How Your Weight Impacts Your Hearing

Woman weighing herself and realizing her weight affects her hearing health.

There are lots of health reasons to remain in shape, but did you know weight loss promotes improved hearing?

Research shows children and adults who are overweight are more likely to cope with hearing loss and that healthy eating and exercising can help strengthen your hearing. It will be easier to make healthy hearing decisions for you and your whole family if you know about these connections.

Adult Hearing And Obesity

A Brigham and Women’s Hospital’s study demonstrated that women with a high body mass index (BMI) were at an increased danger of having hearing loss. The connection between body fat and height is what BMI measures. The higher the number the higher the body fat. Of the 68,000 women who participated in the study, the degree of hearing loss increased as BMI increased. The heaviest people in the study had a 25% higher instance of hearing loss.

Another reliable indicator of hearing impairment, in this study, was waist size. With women, as the waist size gets bigger, the risk of hearing loss also increases. Lastly, participants who took part in regular physical activity had a decreased incidence of hearing loss.

Obesity And Children’s Hearing

A study by Columbia University’s Medical Center demonstrated that obese teenagers had about twice the risk of developing hearing loss in one ear than non-obese teenagers. Sensorineural hearing loss, which happens when the sensitive hair cells in the inner ear are damaged, was common in these children. This damage led to a diminished ability to hear sounds at low frequencies, which makes it hard to understand what people are saying in crowded settings, such as classrooms.

Children frequently don’t detect they have a hearing issue so when they have hearing loss it’s especially worrisome. If the problem isn’t dealt with, there is a danger the hearing loss may get worse when they become adults.

What is The Connection?

Obesity is related to several health issues and researchers think that its connection with hearing loss and tinnitus lies with these health problems. High blood pressure, poor circulation, and diabetes are some of the health issues related to obesity and tied to hearing loss.

The inner ear’s anatomy is very sensitive – composed of a series of little capillaries, nerve cells, and other delicate parts that have to remain healthy to work correctly and in unison. Good blood flow is essential. High blood pressure and the constricting of blood vessels brought about by obesity can obstruct this process.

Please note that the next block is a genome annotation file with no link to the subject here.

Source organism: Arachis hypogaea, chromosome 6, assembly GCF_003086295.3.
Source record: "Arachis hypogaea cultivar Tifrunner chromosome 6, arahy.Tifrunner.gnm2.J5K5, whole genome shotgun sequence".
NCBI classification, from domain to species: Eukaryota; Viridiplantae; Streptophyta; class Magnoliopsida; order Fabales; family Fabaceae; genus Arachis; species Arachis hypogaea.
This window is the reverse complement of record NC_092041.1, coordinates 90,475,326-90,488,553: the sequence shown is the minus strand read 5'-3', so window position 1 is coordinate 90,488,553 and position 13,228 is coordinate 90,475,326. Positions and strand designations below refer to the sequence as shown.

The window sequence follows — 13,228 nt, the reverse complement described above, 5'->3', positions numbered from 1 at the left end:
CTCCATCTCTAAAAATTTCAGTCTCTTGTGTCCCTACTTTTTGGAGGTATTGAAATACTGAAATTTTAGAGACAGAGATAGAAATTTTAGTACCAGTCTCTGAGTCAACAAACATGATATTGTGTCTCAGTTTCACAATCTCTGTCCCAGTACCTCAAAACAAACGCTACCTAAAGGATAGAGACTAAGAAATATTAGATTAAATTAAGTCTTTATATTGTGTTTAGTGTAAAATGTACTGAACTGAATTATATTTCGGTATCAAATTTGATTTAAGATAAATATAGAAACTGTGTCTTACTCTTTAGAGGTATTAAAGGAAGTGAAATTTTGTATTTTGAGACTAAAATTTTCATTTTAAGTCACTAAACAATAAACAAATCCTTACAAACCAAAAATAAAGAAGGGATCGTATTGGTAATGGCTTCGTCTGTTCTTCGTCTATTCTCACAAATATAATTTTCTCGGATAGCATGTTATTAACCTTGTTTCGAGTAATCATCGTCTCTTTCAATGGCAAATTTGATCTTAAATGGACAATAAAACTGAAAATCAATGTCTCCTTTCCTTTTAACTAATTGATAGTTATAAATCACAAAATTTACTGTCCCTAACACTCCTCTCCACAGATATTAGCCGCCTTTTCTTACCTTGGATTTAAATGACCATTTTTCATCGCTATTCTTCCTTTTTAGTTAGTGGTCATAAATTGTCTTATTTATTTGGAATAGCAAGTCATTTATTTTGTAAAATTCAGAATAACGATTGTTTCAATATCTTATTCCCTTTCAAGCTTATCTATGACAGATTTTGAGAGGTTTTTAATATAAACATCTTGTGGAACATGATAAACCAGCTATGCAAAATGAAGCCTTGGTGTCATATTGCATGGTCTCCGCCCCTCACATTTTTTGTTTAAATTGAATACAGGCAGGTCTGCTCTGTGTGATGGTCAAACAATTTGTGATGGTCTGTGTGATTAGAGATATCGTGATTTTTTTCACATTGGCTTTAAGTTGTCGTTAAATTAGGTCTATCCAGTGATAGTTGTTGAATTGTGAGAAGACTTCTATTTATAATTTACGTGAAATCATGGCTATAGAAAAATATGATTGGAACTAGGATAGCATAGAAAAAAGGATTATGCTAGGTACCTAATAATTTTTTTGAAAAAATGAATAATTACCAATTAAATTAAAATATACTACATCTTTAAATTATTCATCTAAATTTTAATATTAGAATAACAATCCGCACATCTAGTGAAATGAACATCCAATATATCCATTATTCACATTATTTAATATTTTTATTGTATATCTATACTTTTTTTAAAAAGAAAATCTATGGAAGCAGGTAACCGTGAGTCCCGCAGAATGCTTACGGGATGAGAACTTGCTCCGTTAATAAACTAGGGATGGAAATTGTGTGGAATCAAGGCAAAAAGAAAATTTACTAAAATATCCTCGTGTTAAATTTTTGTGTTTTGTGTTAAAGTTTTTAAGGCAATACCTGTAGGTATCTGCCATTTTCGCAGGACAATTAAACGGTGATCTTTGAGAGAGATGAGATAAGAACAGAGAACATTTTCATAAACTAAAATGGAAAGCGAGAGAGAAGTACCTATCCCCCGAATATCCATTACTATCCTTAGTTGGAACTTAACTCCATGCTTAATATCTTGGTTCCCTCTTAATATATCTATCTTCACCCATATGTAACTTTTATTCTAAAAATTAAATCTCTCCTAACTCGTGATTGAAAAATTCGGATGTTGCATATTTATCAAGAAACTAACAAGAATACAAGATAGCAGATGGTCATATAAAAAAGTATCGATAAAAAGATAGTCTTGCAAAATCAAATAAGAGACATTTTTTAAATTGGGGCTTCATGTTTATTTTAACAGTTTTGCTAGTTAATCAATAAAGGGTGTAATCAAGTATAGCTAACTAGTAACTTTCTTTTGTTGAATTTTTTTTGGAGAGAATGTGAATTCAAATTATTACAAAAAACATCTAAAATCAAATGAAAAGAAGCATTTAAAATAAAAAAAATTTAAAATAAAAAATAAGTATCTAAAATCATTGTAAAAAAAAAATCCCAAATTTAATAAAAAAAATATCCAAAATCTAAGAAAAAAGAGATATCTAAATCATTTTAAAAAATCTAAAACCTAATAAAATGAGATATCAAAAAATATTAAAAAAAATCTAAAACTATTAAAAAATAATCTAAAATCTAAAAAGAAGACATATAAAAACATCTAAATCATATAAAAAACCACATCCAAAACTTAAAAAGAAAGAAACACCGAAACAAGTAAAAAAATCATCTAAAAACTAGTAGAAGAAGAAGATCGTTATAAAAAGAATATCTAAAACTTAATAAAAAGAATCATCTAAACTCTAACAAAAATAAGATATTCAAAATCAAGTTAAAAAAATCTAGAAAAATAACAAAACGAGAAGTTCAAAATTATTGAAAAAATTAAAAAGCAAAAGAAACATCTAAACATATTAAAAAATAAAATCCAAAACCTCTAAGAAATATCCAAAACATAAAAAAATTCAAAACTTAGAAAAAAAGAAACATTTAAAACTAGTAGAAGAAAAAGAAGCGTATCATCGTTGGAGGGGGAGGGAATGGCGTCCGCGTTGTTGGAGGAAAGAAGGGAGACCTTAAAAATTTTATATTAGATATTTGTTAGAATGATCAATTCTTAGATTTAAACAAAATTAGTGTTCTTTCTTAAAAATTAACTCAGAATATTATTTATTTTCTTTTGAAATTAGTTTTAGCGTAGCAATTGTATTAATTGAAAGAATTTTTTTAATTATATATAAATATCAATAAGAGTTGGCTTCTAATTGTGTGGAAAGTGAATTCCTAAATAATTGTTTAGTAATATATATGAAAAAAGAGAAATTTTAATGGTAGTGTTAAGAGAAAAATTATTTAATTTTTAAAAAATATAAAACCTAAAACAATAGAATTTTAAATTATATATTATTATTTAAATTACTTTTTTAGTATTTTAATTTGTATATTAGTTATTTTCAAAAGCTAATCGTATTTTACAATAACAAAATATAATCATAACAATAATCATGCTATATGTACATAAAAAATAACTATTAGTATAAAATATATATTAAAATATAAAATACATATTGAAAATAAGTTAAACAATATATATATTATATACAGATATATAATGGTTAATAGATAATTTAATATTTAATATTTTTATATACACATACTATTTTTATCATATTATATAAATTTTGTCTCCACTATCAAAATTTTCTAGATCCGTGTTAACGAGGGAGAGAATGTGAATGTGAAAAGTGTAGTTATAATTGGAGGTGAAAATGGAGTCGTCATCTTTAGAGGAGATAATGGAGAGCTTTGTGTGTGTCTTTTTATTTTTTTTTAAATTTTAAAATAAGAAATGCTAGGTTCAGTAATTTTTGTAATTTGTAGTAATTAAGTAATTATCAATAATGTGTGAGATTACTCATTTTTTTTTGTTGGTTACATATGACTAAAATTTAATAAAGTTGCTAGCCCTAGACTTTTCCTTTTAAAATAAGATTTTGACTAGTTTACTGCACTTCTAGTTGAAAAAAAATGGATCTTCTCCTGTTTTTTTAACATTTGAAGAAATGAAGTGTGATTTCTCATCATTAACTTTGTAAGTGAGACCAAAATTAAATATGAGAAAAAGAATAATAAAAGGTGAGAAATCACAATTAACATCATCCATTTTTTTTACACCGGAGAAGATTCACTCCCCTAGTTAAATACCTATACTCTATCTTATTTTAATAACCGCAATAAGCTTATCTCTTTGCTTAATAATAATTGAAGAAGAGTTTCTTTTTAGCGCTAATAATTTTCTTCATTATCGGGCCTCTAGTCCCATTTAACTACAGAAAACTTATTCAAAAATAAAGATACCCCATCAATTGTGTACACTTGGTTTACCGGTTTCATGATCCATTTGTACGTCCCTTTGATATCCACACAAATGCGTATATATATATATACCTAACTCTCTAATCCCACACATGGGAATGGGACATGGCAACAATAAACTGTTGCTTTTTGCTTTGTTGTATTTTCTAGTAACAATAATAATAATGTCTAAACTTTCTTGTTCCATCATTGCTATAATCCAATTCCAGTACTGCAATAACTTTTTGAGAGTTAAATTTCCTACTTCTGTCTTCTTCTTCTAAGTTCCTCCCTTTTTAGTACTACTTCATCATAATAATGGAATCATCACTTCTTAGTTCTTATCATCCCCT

The cochlea is a part of the inner ear that receives sound vibrations and delivers them to the brain for interpretation. The cochlea can be damaged if it doesn’t get the proper blood flow. Damage to the cochlea and the surrounding nerve cells usually can’t be reversed.

Is There Anything You Can do?

Women in the Brigham and Women’s Hospital study who exercised the most had a 17 percent less chance of developing hearing loss compared to those who exercised least. You don’t have to run a marathon to lower your risk, however. The simple routine of walking for at least two hours every week can lower your chance of hearing loss by 15%.

Beyond losing weight, a better diet will, of itself, help your hearing which will benefit your whole family. If you have a child or grandchild in your family who is obese, talk about steps your family can take to encourage a healthier lifestyle. You can work this program into family gatherings where you all will do exercises that are fun for kids. They may do the exercises on their own if they like them enough.

If you suspect you are experiencing hearing loss, speak with a hearing professional to determine whether it is linked to your weight. Weight loss stimulates better hearing and help is available. Your hearing specialist will determine your level of hearing loss and suggest the best strategy. If necessary, your primary care doctor will recommend a diet and exercise routine that best suit your personal needs.

The site information is for educational and informational purposes only and does not constitute medical advice. To receive personalized advice or treatment, schedule an appointment.